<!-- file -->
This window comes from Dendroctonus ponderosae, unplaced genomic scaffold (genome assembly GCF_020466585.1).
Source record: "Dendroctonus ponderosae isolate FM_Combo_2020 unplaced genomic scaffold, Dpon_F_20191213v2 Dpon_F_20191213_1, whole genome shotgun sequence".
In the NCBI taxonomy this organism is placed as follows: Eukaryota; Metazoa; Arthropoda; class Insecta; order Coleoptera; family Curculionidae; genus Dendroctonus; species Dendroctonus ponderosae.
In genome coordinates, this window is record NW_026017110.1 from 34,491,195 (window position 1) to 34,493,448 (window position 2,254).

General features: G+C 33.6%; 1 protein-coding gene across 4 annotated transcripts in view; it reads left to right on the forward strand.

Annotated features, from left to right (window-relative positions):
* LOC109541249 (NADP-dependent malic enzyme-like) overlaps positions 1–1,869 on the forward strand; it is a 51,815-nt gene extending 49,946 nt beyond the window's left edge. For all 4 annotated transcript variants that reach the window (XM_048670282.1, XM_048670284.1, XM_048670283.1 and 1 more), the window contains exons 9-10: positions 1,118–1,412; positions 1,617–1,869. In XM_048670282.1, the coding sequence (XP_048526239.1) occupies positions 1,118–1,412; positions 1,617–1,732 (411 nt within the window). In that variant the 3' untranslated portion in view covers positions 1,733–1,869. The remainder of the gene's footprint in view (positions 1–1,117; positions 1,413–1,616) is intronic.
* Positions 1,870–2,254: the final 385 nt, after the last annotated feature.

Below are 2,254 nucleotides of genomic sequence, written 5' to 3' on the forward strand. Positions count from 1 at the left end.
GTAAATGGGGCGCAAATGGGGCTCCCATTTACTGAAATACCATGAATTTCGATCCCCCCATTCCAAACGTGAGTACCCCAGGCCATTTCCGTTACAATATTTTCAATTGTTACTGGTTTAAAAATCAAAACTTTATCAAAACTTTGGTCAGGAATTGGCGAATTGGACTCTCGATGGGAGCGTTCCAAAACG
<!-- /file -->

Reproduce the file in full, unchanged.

This window comes from Dendroctonus ponderosae, unplaced genomic scaffold (genome assembly GCF_020466585.1).
Source record: "Dendroctonus ponderosae isolate FM_Combo_2020 unplaced genomic scaffold, Dpon_F_20191213v2 Dpon_F_20191213_1, whole genome shotgun sequence".
In the NCBI taxonomy this organism is placed as follows: Eukaryota; Metazoa; Arthropoda; class Insecta; order Coleoptera; family Curculionidae; genus Dendroctonus; species Dendroctonus ponderosae.
In genome coordinates, this window is record NW_026017110.1 from 34,491,195 (window position 1) to 34,493,448 (window position 2,254).

General features: G+C 33.6%; 1 protein-coding gene across 4 annotated transcripts in view; it reads left to right on the forward strand.

Annotated features, from left to right (window-relative positions):
* LOC109541249 (NADP-dependent malic enzyme-like) overlaps positions 1–1,869 on the forward strand; it is a 51,815-nt gene extending 49,946 nt beyond the window's left edge. For all 4 annotated transcript variants that reach the window (XM_048670282.1, XM_048670284.1, XM_048670283.1 and 1 more), the window contains exons 9-10: positions 1,118–1,412; positions 1,617–1,869. In XM_048670282.1, the coding sequence (XP_048526239.1) occupies positions 1,118–1,412; positions 1,617–1,732 (411 nt within the window). In that variant the 3' untranslated portion in view covers positions 1,733–1,869. The remainder of the gene's footprint in view (positions 1–1,117; positions 1,413–1,616) is intronic.
* Positions 1,870–2,254: the final 385 nt, after the last annotated feature.

Below are 2,254 nucleotides of genomic sequence, written 5' to 3' on the forward strand. Positions count from 1 at the left end.
GTAAATGGGGCGCAAATGGGGCTCCCATTTACTGAAATACCATGAATTTCGATCCCCCCATTCCAAACGTGAGTACCCCAGGCCATTTCCGTTACAATATTTTCAATTGTTACTGGTTTAAAAATCAAAACTTTATCAAAACTTTGGTCAGGAATTGGCGAATTGGACTCTCGATGGGAGCGTTCCAAAACG